CHIEF Justice Godfrey Chidyausiku has called for more stringent measures to stop lawyers from disrespecting the courts through reckless utterances.
He made the remarks while commenting on statements ascribed to one of the lawyers representing the 29 MDC-T activists accused of murdering police inspector Petros Mutedza in Glen View.
Mr Charles Kwaramba was recently reprimanded by High Court judge Justice Chinembiri Bhunu after he reportedly granted the Daily News an interview portraying the judiciary as biased against MDC-T by not releasing the suspects on bail.
Mr Kwaramba then instructed his own lawyers to write to the Supreme Court seeking directions on how to contest Justice Bhunu's findings against him.
The Chief Justice last Thursday declined to give the directions requested and instead upheld the decision of the High Court to reprimand Mr Kwaramba.
He said the utterances ascribed to Mr Kwaramba in the Daily News article were contemptuous.
Legal practitioners who show such blatant disrespect and contempt for the courts, the Chief Justice said, had no business appearing before the courts.
"In my view, serious consideration should be given to the introduction of more stringent measures to protect the dignity of the courts from being impaired by reckless utterances," said Chief Justice Chidyausiku.
"The remarks ascribed to him do not only scandalise the learned judge but were also made while the matter was sub judice.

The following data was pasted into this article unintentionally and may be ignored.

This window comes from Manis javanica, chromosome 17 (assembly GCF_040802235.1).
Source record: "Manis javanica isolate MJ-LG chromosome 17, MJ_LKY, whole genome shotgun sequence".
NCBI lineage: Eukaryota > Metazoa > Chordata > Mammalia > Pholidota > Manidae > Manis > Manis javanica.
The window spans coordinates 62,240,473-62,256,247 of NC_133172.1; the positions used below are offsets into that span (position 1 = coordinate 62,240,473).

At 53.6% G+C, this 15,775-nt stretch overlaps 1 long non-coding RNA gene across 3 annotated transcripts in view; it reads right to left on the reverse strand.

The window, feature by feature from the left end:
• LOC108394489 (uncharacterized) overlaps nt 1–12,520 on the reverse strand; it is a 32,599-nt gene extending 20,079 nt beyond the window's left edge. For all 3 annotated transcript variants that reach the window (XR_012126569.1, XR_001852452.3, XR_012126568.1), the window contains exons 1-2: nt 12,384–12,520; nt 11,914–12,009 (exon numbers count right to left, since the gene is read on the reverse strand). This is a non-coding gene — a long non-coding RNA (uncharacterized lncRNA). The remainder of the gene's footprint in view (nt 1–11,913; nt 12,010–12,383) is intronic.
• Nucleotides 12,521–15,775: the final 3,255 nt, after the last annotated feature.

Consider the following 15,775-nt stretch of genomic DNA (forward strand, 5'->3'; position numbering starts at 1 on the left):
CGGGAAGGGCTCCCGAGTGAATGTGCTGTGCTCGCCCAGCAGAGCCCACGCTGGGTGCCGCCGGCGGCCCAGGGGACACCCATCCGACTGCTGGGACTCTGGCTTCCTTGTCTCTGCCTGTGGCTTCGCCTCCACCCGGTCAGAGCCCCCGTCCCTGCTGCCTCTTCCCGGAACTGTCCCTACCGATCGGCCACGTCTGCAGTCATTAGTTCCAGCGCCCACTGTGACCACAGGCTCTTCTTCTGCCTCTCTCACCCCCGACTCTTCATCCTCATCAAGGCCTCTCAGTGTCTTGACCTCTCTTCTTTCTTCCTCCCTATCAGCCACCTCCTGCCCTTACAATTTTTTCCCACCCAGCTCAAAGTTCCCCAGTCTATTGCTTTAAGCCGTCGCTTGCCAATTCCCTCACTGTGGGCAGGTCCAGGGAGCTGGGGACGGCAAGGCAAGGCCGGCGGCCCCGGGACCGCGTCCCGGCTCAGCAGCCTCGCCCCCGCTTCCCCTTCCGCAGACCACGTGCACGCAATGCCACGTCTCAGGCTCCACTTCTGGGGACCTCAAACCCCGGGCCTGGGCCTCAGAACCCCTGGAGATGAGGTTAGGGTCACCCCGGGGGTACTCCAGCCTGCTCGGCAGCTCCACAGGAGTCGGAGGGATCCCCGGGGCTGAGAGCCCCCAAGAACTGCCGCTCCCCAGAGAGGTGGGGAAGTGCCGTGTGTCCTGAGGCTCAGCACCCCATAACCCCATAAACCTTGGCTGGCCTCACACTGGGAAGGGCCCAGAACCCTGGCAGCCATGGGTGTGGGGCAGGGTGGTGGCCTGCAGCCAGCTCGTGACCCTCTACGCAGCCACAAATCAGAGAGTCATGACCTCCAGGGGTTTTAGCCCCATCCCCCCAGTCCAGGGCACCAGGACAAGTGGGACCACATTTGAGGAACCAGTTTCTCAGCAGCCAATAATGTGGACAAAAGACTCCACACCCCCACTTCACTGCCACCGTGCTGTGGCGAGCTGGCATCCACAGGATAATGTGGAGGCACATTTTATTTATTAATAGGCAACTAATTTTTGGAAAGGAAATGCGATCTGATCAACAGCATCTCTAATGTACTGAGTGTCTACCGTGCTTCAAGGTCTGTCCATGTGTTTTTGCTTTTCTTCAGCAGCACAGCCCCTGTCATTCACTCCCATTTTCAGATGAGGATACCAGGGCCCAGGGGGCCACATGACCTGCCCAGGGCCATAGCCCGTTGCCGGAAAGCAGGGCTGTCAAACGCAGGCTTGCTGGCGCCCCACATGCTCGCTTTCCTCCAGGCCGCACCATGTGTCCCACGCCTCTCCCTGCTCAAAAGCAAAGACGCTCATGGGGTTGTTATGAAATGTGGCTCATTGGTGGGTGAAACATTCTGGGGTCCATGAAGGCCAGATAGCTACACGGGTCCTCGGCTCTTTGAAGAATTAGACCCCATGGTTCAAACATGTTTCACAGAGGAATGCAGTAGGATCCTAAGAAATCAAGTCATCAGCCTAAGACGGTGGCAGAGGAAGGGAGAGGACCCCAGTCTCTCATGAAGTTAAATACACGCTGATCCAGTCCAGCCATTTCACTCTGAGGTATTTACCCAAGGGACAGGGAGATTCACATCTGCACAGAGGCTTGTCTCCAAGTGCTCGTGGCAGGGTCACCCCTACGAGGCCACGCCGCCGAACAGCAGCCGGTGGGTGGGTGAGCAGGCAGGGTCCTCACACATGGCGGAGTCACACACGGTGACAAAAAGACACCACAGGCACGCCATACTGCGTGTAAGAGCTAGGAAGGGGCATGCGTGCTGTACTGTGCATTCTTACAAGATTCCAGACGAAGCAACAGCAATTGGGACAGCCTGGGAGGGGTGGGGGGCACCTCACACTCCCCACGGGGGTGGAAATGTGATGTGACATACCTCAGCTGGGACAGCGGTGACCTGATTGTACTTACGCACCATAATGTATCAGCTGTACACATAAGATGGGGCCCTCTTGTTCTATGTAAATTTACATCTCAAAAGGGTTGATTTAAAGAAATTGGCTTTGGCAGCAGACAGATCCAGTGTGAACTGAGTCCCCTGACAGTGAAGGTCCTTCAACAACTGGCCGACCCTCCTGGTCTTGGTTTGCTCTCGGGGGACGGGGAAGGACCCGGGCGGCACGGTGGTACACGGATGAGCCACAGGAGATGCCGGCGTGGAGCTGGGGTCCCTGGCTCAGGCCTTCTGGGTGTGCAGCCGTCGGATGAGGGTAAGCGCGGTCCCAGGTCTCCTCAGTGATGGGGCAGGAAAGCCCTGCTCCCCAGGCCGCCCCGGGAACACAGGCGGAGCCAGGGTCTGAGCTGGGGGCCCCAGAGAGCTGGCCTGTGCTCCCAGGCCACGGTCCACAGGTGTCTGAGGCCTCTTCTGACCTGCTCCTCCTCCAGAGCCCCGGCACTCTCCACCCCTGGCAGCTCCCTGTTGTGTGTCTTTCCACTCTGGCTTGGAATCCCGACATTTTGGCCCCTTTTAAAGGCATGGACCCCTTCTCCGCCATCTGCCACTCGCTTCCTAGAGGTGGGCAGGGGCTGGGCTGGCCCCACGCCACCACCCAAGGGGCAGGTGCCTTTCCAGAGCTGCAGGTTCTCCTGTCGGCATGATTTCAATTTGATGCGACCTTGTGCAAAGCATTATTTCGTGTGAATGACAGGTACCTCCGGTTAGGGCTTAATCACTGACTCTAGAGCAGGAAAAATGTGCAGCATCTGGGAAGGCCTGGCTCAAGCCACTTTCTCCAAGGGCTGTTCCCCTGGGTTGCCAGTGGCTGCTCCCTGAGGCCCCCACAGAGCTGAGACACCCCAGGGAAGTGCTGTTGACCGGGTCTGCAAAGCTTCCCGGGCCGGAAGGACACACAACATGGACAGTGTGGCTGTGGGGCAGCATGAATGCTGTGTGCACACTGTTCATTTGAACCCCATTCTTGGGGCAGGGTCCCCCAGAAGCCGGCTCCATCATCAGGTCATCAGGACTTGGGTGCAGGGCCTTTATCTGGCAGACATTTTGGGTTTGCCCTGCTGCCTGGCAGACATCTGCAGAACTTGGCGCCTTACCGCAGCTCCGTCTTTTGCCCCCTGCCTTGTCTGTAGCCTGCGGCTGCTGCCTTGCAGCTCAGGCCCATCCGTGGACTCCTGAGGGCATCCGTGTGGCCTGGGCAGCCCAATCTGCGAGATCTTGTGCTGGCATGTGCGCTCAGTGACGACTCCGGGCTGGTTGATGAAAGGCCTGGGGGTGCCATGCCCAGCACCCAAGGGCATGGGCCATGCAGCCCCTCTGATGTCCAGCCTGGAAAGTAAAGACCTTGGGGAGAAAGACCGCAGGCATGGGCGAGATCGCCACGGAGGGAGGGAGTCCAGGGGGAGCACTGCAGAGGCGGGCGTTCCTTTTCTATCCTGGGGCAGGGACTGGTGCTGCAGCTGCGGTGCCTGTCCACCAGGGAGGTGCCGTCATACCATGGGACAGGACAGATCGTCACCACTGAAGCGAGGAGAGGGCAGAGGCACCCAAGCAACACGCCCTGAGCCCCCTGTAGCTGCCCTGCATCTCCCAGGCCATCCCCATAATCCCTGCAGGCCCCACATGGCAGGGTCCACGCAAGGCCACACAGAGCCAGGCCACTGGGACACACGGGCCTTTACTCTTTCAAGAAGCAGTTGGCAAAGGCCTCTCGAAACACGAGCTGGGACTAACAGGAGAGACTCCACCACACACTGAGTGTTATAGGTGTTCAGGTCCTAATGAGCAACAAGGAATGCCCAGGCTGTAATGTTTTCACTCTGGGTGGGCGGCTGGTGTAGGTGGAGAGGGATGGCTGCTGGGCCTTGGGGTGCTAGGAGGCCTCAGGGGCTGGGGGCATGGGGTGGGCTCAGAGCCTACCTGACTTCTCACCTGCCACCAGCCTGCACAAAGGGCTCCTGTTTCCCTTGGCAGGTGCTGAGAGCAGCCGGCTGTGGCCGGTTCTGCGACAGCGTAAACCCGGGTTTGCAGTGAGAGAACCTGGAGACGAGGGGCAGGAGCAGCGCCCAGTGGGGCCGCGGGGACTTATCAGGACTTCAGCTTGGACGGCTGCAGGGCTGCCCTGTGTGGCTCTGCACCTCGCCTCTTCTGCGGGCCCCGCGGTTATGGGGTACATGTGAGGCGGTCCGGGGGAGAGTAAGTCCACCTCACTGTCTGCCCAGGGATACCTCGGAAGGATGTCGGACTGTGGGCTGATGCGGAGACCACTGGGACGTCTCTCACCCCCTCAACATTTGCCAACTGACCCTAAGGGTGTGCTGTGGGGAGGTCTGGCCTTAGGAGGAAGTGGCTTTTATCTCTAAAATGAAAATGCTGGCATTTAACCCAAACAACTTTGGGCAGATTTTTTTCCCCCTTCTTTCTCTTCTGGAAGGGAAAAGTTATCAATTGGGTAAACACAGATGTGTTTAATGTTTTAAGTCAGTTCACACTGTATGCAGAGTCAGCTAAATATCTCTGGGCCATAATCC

"I have no doubt in my mind that the statements ascribed to the applicant grossly transgressed the sub-judice rule and clearly constitute contempt of court.
"They scandalise the court by ascribing to it political motivation in its judgment. The applicant should consider himself to be lucky that he was not prosecuted for contempt of court."
Chief Justice Chidyausiku said Mr Kwaramba never issued a statement dissociating himself from the contents of the article like what is expected of someone who would have been falsely accused of saying something.
"He made no effort to correct the impression conveyed to the public that the court is partial and that the applicant is the source of the allegation. The applicant is the author of his own misfortune," ruled Justice Chidyausiku.
In the contested High Court ruling, Justice Bhunu rapped Mr Kwaramba, accusing him of smuggling politics into the courtroom and demonising the judiciary.
The judge equated his warning to a yellow card before directing the Registrar of the High Court to serve the Law Society of Zimbabwe with a copy of the judgment.
Justice Bhunu said the High Court was not a political entity, instead its mission was to dispense world class justice to all people without fear or favour.
If Mr Kwaramba was challenging the position of the law, the judge said, he should have attacked lawmakers, not the judiciary.
He, however, commended the other defence lawyer, Ms Beatrice Mtetwa, for her professionalism despite being aggressive and temperamental.